A new breed of dashcam, the Garmin Dash Cam 55 combines great images quality with a selection of genuinely useful driver aids
- Compact and unobtrusive
- Excellent image quality
- Effective driver aids
- Smartphone app is limited
- Screen tough to read with polarising sunglasses
The dash cam is a curate’s egg of a product. On the one hand, if you crash and it isn’t your fault a dash cam provides essential peace of mind and important evidence. On the other, owning one could get you in trouble if it’s all your fault. It’s this central dilemma that Garmin’s Dash Cam 55 aims to solve – or at least ameliorate – with the addition of a clutch of extra features, aimed at helping you drive more safely.
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Garmin Dash Cam 55 review: What you need to know
The Garmin Dash Cam 55 is the smallest, neatest dash cam I’ve come across. Designed to look like a miniature action camera, its body is no larger than a box of matches and while the lens housing protrudes from the front, it does so by less than a centimetre.
The camera has a 2in screen at the rear (non-touch), comes with a removable polarising filter to cut out the glare of the sun and shoots video at 1,440p at 30fps (2,560 x 1,440), 1080p at 60fps or 1080p at 30fps with HDR enabled. Like most decent dash cams it also has embedded GPS, which it uses to overlay speed and location data on your videos, and it has an accelerometer (G sensor) for detecting and automatically protecting clips where it thinks an incident has occurred.
It lacks none of the essentials and it’s super easy to mount, too. Instead of a suction cup mount, the Dash Cam 55 comes with a tiny metal plate you stick to your windscreen. With this done, attaching the camera is a simple matter of placing it on top of the plate; a strong magnet keeps it in place and makes it incredibly easy to detach and hide away if you don’t want to leave it on show.
Video quality is very good. In fact, it’s at the same level as our favourite dash cam – the NextBase 512GW – and footage looks especially good with the removable polarising filter added. You’ll still not be able to read number plates further away than three car lengths, even at the highest resolution, but it’s a lot better than 720p dash cams.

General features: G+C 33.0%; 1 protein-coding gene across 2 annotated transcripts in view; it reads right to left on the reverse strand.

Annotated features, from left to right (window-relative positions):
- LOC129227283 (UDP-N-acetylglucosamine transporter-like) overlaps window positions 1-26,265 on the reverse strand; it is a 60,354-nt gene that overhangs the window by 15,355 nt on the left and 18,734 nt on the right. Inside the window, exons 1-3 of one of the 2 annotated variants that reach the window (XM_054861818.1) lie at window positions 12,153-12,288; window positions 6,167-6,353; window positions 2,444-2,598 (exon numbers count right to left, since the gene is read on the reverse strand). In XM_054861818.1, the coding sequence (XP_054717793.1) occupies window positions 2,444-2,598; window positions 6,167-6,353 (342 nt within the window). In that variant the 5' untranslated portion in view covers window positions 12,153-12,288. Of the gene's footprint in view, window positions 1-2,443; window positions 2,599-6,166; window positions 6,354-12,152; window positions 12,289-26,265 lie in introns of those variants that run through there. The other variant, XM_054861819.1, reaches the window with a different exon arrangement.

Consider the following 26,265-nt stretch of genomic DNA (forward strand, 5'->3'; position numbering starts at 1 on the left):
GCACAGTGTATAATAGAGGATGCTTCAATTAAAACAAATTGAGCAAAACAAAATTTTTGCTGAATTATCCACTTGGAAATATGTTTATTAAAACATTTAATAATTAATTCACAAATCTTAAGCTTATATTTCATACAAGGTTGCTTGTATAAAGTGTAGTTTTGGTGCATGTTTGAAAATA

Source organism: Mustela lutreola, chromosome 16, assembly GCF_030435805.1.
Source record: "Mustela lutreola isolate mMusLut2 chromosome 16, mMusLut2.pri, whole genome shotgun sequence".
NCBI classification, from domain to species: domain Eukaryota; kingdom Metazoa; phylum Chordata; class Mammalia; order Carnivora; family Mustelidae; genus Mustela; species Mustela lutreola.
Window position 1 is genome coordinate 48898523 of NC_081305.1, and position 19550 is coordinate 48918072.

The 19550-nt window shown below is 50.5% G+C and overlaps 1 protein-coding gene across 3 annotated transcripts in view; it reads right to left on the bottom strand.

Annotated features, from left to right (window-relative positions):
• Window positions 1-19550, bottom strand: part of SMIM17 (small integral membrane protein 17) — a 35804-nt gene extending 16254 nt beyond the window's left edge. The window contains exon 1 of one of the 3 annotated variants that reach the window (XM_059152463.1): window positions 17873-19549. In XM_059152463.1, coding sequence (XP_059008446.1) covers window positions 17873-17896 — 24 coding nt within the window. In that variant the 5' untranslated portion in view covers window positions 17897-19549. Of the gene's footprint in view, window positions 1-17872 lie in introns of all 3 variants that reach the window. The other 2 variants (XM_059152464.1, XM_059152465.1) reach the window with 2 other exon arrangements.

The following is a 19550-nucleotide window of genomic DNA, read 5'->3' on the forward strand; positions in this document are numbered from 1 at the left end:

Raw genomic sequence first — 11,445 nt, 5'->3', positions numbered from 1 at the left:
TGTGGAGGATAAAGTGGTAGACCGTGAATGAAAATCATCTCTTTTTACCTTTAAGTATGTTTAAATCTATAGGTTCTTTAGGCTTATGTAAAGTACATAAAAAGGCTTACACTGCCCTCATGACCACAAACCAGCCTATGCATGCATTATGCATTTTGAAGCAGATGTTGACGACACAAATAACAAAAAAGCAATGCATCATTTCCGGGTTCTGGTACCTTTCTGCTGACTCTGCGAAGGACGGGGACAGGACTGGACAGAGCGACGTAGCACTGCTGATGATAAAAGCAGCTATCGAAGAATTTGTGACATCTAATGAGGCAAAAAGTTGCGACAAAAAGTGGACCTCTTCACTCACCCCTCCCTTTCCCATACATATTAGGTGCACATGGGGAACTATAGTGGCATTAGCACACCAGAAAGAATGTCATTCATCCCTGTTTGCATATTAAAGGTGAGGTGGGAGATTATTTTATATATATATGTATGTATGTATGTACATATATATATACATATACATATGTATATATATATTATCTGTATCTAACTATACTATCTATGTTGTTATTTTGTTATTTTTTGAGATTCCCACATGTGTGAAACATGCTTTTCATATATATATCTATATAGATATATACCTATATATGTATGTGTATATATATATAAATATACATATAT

That’s impressive enough, but it’s the Garmin Dash Cam 55’s extra features and more importantly, how well they work, that set it apart from the crowd. First up, there’s voice control. Say “Ok Garmin” followed by one of a few key phrases and it’ll perform important functions without having to take your eyes off the road and prod one of the camera’s four buttons.
In this way, you can ask it to protect the current video clip, take a photo, start recording a timelapse (Garmin calls this Travelapse) of your journey or record audio, and it all works pretty well, too.
The driver safety features are also excellent and there’s a generous selection to play with here. You get lane departure and forward collision warnings, alerts when the traffic in front of you is moving off, as well as speed camera warnings, though you have to pay extra if you want the full database.
Importantly, all the various beeps and bloops the camera makes are loud enough to hear clearly in the cabin while driving. Other dash cams I’ve used are so quiet, their driving assistance features are rendered useless.
There are things the Garmin Dash Cam 55 doesn’t do very well but they’re relatively minor. The Garmin Virb smartphone app is pretty limited, only allowing you to browse and download images and video; you can’t use it to adjust settings or look at a live preview to aid with positioning. The screen, while bright enough to read in most conditions, becomes obscured by swirling rainbow patterns if viewed while wearing polarised sunglasses, and there’s no HDMI output either.
Garmin Dash Cam 55 review: Price and competition
At £119, the Garmin Dash Cam 55 is fantastically good value, especially considering how many features Garmin crams in. It’s no cheaper than the NextBase 512GW, which can be scooped up for the same price these days but, for my money, the 55 offers a better selection of useful features while at the same time delivering excellent image quality.
Beyond this, if you want to save significant chunks of cash, you could drop to the Yi Compact Dash Cam at £35, but you’re going to take a hit in quality and features if you do. And, at this price, the Garmin isn’t exactly expensive anyway.
Garmin Dash Cam 55 review: Verdict
All in all, the Garmin Dash Cam is right up there with the very best dash cams you can buy. Video quality is excellent – at least as good as its rivals – and in most other areas it’s superior.
It’s easier to use and mount than the NextBase cameras, is smaller and less obtrusive and more clever, too. If you want the very best dash cam for sensible money, the Garmin Dash Cam 55 is the new king.